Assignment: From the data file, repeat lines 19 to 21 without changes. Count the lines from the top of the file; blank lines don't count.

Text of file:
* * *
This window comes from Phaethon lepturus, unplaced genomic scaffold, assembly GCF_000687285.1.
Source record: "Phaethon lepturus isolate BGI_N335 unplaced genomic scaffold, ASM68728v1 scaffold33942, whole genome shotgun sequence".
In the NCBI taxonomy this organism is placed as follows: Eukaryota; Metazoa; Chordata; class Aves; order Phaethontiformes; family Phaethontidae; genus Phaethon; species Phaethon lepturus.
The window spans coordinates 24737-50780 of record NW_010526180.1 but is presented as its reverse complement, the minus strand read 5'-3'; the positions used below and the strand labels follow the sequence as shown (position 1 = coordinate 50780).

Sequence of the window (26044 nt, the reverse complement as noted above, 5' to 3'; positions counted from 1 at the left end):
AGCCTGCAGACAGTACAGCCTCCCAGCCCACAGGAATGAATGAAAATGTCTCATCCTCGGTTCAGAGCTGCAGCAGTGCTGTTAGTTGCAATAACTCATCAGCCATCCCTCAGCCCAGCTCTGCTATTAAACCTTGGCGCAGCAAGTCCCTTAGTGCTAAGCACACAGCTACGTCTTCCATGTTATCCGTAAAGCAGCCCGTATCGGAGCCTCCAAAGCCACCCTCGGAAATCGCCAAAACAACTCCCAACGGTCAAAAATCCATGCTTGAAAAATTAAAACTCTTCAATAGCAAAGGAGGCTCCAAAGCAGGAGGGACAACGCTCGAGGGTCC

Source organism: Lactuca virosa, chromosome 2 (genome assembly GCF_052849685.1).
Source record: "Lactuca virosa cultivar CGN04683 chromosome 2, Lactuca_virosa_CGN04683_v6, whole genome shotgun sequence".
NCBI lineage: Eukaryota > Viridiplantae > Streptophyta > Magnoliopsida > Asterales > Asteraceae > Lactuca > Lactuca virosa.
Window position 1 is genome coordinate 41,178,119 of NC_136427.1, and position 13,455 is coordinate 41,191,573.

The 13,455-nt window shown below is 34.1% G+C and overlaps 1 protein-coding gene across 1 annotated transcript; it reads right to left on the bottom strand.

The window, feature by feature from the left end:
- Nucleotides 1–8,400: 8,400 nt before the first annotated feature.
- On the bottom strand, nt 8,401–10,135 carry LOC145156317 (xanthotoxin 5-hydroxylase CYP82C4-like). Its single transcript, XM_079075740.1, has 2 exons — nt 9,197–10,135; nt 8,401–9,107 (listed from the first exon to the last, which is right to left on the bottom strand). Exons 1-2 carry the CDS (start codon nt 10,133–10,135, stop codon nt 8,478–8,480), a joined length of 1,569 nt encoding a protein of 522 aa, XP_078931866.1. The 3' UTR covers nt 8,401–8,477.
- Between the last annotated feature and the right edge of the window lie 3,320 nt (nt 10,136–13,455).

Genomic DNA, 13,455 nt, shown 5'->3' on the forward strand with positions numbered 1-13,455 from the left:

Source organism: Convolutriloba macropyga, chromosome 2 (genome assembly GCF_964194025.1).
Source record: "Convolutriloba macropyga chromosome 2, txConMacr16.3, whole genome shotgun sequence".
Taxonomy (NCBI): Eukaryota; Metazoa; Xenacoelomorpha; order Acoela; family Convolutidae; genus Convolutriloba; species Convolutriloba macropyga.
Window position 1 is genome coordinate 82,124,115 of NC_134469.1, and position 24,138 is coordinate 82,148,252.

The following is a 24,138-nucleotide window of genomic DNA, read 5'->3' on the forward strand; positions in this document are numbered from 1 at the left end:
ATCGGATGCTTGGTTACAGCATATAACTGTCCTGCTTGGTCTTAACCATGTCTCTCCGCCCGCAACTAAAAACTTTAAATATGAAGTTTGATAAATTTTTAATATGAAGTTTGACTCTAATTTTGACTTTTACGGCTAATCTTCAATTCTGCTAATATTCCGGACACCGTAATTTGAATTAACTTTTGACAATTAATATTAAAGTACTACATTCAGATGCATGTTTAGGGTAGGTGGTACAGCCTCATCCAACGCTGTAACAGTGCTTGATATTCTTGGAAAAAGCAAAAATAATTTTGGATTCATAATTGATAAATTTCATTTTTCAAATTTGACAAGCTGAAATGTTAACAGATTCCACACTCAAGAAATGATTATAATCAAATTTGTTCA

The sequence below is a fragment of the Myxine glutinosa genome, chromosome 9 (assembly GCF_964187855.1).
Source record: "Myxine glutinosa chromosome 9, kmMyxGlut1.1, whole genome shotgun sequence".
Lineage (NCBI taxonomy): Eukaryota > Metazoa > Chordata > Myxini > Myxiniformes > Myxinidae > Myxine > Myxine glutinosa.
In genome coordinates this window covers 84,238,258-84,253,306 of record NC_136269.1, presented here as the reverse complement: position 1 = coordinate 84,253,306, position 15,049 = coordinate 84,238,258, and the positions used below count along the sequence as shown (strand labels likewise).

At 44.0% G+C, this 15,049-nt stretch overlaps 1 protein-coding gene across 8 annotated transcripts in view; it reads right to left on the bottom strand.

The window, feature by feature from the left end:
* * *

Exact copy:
Taxonomy (NCBI): Eukaryota; Metazoa; Xenacoelomorpha; order Acoela; family Convolutidae; genus Convolutriloba; species Convolutriloba macropyga.
Window position 1 is genome coordinate 82,124,115 of NC_134469.1, and position 24,138 is coordinate 82,148,252.

The following is a 24,138-nucleotide window of genomic DNA, read 5'->3' on the forward strand; positions in this document are numbered from 1 at the left end: